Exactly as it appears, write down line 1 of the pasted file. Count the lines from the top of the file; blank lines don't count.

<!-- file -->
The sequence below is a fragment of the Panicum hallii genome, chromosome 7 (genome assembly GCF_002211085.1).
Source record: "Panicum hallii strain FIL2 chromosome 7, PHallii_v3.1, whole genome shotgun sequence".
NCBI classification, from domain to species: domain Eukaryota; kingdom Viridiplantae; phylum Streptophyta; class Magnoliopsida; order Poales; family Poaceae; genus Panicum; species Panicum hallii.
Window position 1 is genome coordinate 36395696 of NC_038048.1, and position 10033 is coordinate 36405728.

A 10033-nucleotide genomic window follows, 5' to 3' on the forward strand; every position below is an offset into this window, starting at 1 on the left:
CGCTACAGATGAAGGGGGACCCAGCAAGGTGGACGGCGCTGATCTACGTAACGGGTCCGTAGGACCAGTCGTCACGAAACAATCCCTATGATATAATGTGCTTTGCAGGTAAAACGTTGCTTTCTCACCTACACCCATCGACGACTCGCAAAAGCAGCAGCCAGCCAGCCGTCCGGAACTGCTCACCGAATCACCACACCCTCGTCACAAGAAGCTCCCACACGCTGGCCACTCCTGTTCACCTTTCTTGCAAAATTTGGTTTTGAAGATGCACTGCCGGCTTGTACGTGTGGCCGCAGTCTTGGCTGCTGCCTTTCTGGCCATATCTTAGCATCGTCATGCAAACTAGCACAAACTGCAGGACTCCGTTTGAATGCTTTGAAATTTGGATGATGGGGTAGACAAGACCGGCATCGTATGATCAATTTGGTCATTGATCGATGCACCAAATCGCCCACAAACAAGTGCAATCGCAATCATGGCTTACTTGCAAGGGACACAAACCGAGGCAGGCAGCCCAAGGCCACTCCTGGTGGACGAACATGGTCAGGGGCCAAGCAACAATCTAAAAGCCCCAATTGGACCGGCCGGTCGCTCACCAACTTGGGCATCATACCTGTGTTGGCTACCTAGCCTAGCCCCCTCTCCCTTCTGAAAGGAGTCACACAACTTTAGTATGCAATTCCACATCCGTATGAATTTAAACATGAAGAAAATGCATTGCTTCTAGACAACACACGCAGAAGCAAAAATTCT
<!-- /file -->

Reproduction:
The sequence below is a fragment of the Panicum hallii genome, chromosome 7 (genome assembly GCF_002211085.1).